The Political Economy of State Capitalism
Sunday, Jan. 6, 2019 1:00 PM - 3:00 PM
- Chair: Tonia Warnecke, Rollins College
China’s Belt and Road Initiative: Reducing or Raising the World’s Uncertainties?
AbstractIn Galbraith’s The Age of Uncertainty (1977), corporation and poverty are the two major sources of uncertainty puzzling the world. The Belt and Road Initiative (BRI) as raised by the Chinese Government in 2013 is a technological innovation to develop an unprecedented social and economic nexus linking up China and over 60 countries across the Asian, European and African continents. Presumably, promotion of the mutual economic prosperity would reduce poverty. Nevertheless, the related governments may transform themselves into being part of the corporation, akin to what the Chinese government does.
In principle, the BRI is an attempt to revitalize the historical prosperity of China’s land and maritime Silk Road trades and the cultural exchanges among countries in the related continents. The backbone of this initiative is to raise connectivity between the related countries through huge joint capital investments in various infrastructure projects. To push forward this proposal, the Chinese Government established a USD40 billion Silk Road Fund in 2014 to finance the related projects and provide credits to the participating countries.
In this study, the possible self-reinforcing and self-undermining processes driven by the new institutions under the BRI are explored. Despite the assurance that a new inter-continental economic order would be formulated in the less-developed world, signs of uncertainty in various forms clearly emerge. Indeed, in-country political instability, political conflicts between the participating countries, and national debt defaults should never be overlooked. Also, uncertainties to the world economic powers like the USA and Japan may be raised.
Polanyi’s Double Movement in Modern Market Reforms in Russia and China
AbstractSince the 1980s the ideas of the so-called Globalization (neoliberal) Consensus in the economic narrative have prevailed. Following these ideas states around the world liberalised deeply national economies. This process was typical not only in Western countries. Simultaneously, intensive market reforms began in the countries of Eastern Europe, Russia and China, pursuing similar goals. However, after the global crisis of 2007 the Death of the Globalization Consensus was recognised (Rodrik, 2008). Everywhere the state returns to the financial and even some production sectors and international trade. How far will this process of "double movement '(Polanyi, 1944) go? Some forecasts for Western countries suggest that the return of the state will be limited, because the neoliberal norms and institutions are embedded everywhere and no alternative structure has yet become the subject a new universal consensus (Wade, 2010). The task of the paper is to consider the situation in Russia and China, where disappointment in the "golden tablet of the market" began to manifest itself in the early 2000's. The last world crisis only exacerbated this disappointment and pushed a "double movement" to the return of market relations under social control in these countries. The comparative institutional analysis shows that in Russia and China, the extent of state regulation and social control of the economy is much deeper and larger, compared with Western economies. This, in our opinion, makes the economic development of these two countries much more stable and predictable in the ongoing "True Age of Uncertainty".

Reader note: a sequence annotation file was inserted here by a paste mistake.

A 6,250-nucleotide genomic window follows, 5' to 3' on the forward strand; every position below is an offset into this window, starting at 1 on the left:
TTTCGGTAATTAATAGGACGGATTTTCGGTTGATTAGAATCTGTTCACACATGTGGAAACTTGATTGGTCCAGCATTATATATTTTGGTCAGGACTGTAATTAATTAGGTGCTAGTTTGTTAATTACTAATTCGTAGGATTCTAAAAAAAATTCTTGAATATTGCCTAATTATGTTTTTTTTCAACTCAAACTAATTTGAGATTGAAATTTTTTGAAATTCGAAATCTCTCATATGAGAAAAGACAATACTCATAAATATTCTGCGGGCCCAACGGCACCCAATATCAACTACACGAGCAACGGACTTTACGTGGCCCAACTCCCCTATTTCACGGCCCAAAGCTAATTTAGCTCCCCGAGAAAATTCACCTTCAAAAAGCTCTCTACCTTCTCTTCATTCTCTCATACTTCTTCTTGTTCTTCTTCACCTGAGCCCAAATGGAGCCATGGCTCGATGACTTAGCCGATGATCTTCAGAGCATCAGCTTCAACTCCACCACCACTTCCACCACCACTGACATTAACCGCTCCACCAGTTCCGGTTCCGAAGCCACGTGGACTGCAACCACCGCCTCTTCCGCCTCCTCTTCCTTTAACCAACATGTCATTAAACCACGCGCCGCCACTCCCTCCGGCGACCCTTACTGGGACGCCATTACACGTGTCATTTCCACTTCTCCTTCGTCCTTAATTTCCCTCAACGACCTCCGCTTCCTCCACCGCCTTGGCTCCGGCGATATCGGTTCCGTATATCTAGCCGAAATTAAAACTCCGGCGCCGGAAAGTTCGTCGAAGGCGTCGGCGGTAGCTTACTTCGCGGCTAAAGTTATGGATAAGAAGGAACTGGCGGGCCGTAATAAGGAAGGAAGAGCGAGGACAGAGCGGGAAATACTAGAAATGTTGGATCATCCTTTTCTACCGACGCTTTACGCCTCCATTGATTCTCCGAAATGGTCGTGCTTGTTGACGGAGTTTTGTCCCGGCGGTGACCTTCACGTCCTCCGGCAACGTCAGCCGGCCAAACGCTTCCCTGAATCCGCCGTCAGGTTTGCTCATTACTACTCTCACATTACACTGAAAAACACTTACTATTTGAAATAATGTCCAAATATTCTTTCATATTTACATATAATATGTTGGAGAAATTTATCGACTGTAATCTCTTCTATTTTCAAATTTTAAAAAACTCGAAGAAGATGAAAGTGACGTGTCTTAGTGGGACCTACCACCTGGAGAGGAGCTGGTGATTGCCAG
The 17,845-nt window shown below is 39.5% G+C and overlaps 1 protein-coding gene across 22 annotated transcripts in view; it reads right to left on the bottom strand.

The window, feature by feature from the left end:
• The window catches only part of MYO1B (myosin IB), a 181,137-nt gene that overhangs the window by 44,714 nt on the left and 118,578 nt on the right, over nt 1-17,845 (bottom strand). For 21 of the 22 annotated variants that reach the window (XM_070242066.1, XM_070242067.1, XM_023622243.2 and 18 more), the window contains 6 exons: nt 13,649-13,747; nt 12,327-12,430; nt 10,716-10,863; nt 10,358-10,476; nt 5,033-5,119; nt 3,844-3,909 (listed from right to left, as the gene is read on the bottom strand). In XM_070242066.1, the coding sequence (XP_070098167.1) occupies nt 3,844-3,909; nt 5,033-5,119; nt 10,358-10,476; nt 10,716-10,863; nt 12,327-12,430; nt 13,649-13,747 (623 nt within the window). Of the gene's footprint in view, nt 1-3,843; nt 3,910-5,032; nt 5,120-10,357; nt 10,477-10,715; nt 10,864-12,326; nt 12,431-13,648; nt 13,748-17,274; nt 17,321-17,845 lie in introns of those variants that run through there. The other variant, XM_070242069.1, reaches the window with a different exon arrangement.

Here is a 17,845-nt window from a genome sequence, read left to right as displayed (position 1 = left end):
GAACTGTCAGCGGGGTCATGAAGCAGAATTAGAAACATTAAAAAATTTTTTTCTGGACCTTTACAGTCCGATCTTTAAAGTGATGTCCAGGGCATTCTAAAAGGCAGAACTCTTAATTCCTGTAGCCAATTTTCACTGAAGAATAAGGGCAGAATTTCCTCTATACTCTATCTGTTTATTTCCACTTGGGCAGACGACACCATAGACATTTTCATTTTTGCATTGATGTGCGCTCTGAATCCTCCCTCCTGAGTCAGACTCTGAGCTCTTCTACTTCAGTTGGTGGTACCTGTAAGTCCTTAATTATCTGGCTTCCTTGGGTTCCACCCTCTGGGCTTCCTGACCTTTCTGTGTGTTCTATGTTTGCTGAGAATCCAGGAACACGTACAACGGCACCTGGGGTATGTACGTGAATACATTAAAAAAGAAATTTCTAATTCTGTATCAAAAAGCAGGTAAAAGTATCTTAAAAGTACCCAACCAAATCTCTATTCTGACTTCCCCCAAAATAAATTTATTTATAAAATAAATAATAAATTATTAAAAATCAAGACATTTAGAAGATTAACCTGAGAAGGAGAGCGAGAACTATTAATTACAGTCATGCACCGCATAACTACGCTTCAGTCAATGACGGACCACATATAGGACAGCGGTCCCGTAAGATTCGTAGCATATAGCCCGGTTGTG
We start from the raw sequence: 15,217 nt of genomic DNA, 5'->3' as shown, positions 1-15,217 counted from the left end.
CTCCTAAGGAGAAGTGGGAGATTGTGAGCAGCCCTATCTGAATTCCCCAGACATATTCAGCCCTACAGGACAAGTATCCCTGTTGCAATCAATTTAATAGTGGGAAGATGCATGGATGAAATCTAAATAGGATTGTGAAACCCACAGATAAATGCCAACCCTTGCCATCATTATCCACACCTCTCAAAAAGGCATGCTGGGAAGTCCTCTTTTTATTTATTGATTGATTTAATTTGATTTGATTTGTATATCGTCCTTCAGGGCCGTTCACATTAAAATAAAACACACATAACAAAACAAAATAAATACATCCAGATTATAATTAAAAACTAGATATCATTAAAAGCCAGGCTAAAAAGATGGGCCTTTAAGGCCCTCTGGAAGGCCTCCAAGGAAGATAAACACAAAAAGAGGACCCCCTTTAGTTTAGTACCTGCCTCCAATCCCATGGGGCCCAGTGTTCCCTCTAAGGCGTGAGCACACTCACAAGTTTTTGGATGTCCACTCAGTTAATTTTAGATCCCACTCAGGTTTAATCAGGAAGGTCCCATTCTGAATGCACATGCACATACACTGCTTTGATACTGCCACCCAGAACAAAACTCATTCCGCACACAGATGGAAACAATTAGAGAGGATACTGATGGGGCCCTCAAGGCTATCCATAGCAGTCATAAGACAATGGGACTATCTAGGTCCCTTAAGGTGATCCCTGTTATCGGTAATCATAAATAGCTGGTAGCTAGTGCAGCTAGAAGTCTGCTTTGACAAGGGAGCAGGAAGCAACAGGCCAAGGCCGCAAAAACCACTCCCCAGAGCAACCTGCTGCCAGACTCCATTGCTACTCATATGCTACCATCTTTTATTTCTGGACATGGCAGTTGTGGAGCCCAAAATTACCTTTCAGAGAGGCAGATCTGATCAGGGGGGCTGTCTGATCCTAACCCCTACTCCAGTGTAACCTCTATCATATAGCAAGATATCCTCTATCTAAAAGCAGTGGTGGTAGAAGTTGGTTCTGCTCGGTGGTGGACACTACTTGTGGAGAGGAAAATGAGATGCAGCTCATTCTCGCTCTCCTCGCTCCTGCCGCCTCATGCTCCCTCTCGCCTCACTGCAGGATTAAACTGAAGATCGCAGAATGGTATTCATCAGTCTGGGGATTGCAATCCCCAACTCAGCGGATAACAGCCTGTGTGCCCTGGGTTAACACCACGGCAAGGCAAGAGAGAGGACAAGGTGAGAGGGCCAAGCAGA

State Capitalism Around the World
AbstractState mediation may assume a wide range of forms, not all of which benign (Polanyi, 1944). The back and forth between privatizations (in the 1980s) and nationalizations (in some countries inthe 2010s) resulted in new and more complex realities of the influence of government in the economy (Wood and Wright, 2015; Grosman et al., 2016), substantially different from state-owned enterprises (SOEs) that operated in the 1970s (Aharoni, 1986). These shifts reflect a historical dynamic in which countries move between marketization at one end of the spectrum and state involvement in firms (statism) at the other end. The inability of market system to ensure stability and equality has led to suggestions that the movement back to statism is predictable, and even overdue. Polanyi’s 70+year old concept of ‘double movement’ where state intervenes to deal with the adverse consequences of a self-regulated market system, could not have been more pertinent (Polanyi, 1944; Hodgson, 2017). The social protection now sought by the state against the effects of self-regulated market is increasingly in terms defined by the market, mostly via ownership: governments share ownership with private shareholders, have taken on new roles as global asset managers, e.g. through sovereign wealth funds, and SOEs have become multinationals. One could question whether such market-based attempts at regulation allow for social protection – we explore the extent it is likely to be. This paper reviews new forms of statism in terms of Polanyi’s double movement, their outcomes, and addresses trends, research priorities and policy recommendations for organizations under the different state capitalism systems.
National University of Sciences and Technology-Pakistan
- B5 - Current Heterodox Approaches
- P2 - Socialist Systems and Transitional Economies